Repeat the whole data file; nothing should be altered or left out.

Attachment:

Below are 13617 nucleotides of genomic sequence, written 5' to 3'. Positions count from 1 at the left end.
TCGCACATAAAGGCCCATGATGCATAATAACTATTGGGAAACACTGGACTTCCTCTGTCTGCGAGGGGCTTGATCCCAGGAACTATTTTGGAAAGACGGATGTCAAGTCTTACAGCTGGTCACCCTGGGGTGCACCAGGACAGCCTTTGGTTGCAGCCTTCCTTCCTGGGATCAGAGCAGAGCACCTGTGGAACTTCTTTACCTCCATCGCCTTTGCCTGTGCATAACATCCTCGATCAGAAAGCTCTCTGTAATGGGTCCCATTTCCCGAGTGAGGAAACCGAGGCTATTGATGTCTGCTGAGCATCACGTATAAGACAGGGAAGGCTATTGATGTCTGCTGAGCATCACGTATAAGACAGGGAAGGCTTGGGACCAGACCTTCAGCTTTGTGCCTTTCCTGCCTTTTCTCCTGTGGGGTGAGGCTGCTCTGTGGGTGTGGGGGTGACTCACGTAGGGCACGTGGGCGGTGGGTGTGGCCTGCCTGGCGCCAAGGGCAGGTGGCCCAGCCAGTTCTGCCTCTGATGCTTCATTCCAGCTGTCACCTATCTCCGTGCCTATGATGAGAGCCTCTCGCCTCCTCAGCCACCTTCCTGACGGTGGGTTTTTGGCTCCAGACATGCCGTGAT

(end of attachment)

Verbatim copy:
Below are 13617 nucleotides of genomic sequence, written 5' to 3'. Positions count from 1 at the left end.
TCGCACATAAAGGCCCATGATGCATAATAACTATTGGGAAACACTGGACTTCCTCTGTCTGCGAGGGGCTTGATCCCAGGAACTATTTTGGAAAGACGGATGTCAAGTCTTACAGCTGGTCACCCTGGGGTGCACCAGGACAGCCTTTGGTTGCAGCCTTCCTTCCTGGGATCAGAGCAGAGCACCTGTGGAACTTCTTTACCTCCATCGCCTTTGCCTGTGCATAACATCCTCGATCAGAAAGCTCTCTGTAATGGGTCCCATTTCCCGAGTGAGGAAACCGAGGCTATTGATGTCTGCTGAGCATCACGTATAAGACAGGGAAGGCTATTGATGTCTGCTGAGCATCACGTATAAGACAGGGAAGGCTTGGGACCAGACCTTCAGCTTTGTGCCTTTCCTGCCTTTTCTCCTGTGGGGTGAGGCTGCTCTGTGGGTGTGGGGGTGACTCACGTAGGGCACGTGGGCGGTGGGTGTGGCCTGCCTGGCGCCAAGGGCAGGTGGCCCAGCCAGTTCTGCCTCTGATGCTTCATTCCAGCTGTCACCTATCTCCGTGCCTATGATGAGAGCCTCTCGCCTCCTCAGCCACCTTCCTGACGGTGGGTTTTTGGCTCCAGACATGCCGTGAT